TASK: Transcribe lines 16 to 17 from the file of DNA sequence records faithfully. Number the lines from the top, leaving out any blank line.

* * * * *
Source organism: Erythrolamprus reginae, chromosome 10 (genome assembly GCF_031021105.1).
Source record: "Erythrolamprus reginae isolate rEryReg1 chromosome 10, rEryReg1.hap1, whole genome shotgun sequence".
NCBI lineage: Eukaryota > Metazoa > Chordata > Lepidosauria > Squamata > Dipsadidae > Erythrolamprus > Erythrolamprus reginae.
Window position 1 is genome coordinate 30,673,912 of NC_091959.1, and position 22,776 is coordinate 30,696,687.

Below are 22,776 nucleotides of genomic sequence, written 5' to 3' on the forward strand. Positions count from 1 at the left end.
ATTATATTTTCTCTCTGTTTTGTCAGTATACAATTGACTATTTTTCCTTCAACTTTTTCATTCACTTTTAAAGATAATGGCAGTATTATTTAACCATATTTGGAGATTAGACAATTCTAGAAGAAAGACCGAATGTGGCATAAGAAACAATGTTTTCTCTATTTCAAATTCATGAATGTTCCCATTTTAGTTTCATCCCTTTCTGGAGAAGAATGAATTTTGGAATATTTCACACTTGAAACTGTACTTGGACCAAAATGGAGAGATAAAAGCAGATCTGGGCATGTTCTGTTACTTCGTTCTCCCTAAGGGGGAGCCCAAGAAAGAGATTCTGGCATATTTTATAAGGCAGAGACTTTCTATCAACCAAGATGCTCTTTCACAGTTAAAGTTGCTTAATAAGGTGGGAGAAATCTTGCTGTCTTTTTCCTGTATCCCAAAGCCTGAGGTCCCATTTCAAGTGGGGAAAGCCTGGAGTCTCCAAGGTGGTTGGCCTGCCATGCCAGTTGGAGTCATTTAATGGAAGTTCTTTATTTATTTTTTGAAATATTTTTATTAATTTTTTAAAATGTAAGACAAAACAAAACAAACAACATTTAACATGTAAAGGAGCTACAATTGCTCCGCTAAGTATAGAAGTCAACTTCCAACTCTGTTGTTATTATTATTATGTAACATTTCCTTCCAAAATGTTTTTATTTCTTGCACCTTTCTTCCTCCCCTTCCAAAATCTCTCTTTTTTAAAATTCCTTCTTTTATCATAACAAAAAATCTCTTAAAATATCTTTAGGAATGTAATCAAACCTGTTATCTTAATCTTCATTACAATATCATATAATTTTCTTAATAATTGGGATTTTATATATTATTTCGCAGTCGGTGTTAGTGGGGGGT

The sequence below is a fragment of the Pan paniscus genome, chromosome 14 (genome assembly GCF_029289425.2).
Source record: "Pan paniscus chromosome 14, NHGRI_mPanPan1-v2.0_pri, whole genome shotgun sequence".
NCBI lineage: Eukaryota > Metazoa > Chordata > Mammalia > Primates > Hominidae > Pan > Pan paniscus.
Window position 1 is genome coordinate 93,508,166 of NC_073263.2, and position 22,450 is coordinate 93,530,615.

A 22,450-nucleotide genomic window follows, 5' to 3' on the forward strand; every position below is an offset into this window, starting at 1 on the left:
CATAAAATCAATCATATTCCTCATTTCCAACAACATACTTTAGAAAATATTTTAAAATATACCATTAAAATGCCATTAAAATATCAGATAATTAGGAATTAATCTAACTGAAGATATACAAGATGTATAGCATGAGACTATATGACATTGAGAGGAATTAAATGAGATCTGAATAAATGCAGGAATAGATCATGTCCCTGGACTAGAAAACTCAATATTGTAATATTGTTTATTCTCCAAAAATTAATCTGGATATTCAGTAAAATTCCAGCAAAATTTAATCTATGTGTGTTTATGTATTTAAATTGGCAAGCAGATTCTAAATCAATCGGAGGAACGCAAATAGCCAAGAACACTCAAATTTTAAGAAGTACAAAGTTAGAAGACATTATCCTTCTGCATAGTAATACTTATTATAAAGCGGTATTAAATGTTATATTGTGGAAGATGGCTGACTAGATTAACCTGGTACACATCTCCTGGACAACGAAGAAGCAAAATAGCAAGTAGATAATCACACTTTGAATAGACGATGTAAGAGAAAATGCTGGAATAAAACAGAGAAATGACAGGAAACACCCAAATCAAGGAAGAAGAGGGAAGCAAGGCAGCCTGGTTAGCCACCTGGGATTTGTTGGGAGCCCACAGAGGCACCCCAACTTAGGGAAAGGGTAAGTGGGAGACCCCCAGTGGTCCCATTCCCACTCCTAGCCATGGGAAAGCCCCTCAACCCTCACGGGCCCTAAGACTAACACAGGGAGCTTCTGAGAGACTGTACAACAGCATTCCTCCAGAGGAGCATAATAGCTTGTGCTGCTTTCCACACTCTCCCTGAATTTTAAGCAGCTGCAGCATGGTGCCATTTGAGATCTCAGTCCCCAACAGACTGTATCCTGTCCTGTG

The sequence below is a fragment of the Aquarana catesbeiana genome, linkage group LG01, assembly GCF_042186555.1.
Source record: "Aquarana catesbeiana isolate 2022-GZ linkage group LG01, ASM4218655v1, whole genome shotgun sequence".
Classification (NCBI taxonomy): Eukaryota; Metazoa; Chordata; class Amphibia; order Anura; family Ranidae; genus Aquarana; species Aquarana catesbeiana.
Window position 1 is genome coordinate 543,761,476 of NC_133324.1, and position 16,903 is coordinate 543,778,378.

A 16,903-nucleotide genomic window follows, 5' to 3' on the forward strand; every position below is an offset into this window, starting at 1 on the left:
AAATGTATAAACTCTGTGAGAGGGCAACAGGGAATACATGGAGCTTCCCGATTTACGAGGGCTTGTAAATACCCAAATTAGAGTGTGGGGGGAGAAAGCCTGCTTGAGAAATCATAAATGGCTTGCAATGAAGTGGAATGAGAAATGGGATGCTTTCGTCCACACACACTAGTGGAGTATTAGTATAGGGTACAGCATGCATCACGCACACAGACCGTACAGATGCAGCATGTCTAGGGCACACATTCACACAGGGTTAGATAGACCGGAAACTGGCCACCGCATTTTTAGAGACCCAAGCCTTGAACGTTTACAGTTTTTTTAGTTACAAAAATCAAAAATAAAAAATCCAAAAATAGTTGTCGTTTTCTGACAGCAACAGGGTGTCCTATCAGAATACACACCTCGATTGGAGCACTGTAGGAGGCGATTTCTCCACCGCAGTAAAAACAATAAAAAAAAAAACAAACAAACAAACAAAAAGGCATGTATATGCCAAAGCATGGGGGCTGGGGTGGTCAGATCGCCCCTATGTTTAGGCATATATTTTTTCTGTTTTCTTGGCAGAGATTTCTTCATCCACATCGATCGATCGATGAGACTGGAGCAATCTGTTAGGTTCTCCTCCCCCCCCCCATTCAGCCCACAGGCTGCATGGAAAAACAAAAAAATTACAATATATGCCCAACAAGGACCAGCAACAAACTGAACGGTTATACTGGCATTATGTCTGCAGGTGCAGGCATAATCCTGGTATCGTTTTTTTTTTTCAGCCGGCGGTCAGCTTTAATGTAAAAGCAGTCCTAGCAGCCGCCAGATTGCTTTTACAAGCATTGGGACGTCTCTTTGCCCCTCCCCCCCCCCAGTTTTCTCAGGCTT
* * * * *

Window position 1 is genome coordinate 543,761,476 of NC_133324.1, and position 16,903 is coordinate 543,778,378.

A 16,903-nucleotide genomic window follows, 5' to 3' on the forward strand; every position below is an offset into this window, starting at 1 on the left: